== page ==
Good Sports: Fresno City College Baseball Coach Ron Scott

FRESNO, Calif. (KFSN) -- When you get a Gatorade bath in the middle of the season, you know you've just done something special.

"You don't really understand the magnitude of the moment until it happens," said Fresno City pitcher Jake Pizzo.

Ron Scott, the head coach of the Fresno City College baseball team the last thirty years, soaking in career win number 1,000.

When asked what was the most rewarding part of the job he said, "I'll probably get emotional, but getting all of those texts from former players and saying how much they loved it, loved me and loved everything about Fresno City. How it was one of the best years of their life."

Scott is just the second community college coach in California to ever reach such a milestone. "You hear Fresno City baseball, you think of Ron Scott and the winning tradition he's built," said Matt Contreras, redshirt sophomore pitcher.

But it's a tradition that almost didn't happen. 16 years ago when the head gig was up at Fresno State, Scott thought he had the job. "I was bitter for a while but not anymore. No reason to be. Just the relationships I have with players and the town of Fresno," Scott said.

Relationships with hundreds of players, a handful of big leaguers and the closest of friends for thirty years. "We've had people call us Batman and Robin," said assistant coach Eric Solberg. "I prefer the Starsky and Hutch."

Back in 1988, when Ron took first the job, he called Solberg to be his assistant and the two have been side by side ever since.

To get to 1,000 wins, you need consistency. Solberg estimates Scott is averaging 33 or 34 wins a season. But to get to 1,000 it also means the majority of his coaching years are now behind him. "No one ever asks how you're doing anymore, they go, 'How much longer?'," Scott said.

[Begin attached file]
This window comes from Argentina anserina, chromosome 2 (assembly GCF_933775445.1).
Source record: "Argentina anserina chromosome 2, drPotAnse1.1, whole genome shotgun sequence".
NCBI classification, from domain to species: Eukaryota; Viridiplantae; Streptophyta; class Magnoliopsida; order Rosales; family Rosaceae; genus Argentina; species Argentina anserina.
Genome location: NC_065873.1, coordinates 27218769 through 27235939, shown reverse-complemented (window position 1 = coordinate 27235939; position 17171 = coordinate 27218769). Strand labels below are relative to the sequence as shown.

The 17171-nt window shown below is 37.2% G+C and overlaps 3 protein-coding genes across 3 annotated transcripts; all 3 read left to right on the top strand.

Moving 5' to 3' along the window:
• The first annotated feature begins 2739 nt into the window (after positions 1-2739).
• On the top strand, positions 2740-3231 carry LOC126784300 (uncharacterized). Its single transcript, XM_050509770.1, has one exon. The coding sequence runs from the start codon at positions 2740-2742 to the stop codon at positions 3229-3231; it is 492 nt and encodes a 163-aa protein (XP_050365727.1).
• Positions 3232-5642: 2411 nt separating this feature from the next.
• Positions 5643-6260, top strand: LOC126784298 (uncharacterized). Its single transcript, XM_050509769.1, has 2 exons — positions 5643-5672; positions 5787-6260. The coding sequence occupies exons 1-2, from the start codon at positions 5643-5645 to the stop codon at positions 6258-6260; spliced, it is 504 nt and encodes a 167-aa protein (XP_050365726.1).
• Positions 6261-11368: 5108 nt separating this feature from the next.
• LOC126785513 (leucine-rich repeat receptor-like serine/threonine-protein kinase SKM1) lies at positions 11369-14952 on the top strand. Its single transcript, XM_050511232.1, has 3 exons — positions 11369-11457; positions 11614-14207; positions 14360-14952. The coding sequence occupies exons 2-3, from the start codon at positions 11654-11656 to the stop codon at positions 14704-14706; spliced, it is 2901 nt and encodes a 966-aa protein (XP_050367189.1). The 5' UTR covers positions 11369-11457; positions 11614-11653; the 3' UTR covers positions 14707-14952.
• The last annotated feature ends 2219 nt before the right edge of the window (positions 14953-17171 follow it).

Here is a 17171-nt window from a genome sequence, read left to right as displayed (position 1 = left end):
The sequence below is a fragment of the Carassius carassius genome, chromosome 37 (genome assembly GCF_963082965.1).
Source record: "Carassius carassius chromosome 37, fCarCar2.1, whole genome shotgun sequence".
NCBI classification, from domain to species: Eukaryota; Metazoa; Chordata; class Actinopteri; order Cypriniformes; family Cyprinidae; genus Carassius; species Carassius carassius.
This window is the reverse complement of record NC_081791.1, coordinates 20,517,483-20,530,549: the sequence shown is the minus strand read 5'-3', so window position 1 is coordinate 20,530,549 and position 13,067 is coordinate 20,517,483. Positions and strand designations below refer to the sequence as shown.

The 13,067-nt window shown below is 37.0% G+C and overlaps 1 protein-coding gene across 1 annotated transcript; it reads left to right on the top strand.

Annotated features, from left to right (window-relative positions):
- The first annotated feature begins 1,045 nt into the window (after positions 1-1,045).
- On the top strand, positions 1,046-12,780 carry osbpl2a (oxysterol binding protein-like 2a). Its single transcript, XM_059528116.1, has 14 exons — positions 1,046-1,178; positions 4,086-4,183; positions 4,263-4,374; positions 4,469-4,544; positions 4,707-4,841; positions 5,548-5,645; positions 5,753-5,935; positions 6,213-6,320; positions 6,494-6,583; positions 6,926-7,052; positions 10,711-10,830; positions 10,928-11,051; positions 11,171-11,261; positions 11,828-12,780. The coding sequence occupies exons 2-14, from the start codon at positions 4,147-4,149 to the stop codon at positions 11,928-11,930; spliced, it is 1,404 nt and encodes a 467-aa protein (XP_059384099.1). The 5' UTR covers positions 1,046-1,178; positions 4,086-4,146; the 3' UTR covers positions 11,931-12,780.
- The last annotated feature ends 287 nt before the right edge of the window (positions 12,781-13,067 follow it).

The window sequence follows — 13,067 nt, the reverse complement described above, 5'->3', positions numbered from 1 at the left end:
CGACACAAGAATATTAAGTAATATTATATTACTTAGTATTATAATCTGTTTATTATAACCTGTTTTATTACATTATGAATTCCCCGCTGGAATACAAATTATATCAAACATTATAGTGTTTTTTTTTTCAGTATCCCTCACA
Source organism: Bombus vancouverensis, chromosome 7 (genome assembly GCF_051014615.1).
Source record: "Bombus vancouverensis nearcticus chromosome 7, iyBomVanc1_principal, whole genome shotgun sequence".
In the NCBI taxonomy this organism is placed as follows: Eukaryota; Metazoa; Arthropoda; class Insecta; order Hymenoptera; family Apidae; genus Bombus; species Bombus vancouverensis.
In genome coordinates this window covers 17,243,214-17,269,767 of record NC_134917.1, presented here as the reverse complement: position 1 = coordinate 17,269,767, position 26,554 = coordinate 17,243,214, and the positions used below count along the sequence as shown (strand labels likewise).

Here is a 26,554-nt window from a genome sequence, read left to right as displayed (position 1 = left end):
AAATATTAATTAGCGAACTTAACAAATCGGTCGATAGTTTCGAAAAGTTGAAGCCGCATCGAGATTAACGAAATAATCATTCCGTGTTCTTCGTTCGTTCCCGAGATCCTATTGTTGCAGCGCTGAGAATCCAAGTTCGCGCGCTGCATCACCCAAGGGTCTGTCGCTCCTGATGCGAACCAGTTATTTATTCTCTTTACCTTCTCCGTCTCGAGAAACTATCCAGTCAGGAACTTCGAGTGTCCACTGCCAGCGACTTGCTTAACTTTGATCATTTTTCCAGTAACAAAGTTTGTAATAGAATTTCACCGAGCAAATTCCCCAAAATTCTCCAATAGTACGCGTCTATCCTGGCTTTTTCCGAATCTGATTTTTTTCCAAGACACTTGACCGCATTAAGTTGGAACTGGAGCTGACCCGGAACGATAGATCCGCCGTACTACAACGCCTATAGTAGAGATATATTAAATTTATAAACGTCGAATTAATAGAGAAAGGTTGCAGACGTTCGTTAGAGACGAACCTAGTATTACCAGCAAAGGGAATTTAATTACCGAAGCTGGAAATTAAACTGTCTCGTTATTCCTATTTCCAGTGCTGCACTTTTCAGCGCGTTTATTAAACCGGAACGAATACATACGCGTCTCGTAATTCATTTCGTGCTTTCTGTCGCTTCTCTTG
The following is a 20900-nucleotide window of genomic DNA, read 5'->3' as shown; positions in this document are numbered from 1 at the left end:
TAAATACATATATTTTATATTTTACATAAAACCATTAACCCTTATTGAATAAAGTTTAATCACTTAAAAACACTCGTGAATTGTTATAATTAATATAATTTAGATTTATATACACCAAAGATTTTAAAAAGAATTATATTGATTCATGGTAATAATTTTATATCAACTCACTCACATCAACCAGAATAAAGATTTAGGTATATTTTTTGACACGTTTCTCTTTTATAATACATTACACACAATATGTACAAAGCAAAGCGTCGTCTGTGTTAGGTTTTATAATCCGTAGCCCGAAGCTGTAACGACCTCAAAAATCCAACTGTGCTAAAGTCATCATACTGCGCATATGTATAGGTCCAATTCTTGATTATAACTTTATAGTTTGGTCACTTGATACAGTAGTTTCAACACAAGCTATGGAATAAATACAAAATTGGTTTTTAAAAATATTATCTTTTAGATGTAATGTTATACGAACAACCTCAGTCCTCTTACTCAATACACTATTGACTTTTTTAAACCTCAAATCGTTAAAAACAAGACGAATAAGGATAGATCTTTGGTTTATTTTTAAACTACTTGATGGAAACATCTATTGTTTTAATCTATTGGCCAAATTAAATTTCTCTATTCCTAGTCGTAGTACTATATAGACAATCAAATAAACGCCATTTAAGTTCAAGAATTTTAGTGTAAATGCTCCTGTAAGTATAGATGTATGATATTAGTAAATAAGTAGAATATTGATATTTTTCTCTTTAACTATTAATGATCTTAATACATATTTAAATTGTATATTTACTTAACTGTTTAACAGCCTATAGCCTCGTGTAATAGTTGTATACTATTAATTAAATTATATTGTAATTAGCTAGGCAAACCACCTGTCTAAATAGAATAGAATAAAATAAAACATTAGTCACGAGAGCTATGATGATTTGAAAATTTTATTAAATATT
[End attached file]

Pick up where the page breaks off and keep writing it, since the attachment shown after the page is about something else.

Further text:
As to when it ends, after 21 conference championships, the answer lies in the one state title Scott and Solberg won in 1992. "To be honest with you, I don't think we appreciated it, because we thought we'd rattle off a bunch more," Solberg said.

"You wouldn't have to ask me how much longer. That would be it. I would give everyone a hug and say it's been fun and try and go out on top," Scott reflected.

While the players are working on writing that ending, even if Scott doesn't get to ride off into the sunset they say there's no question he's left a legacy here in Fresno. "What I learned from coach Scott is to work hard, because you never know what could happen," said sophomore pitcher Noah Parsons.

Where there was once bitterness for getting passed on, now a belief that everything happens for a reason. "I'll try not to get emotional because my players think I'm a tough guy, but when it says time flies when you're having fun, it's just unbelievable how fast 30 years have gone," Scott said during a ceremony to honor him before a recent Rams game.

Scott currently sits on 1,002 career wins, just 69 shy of the all-time record held by Santa Ana's Don Sneddon.
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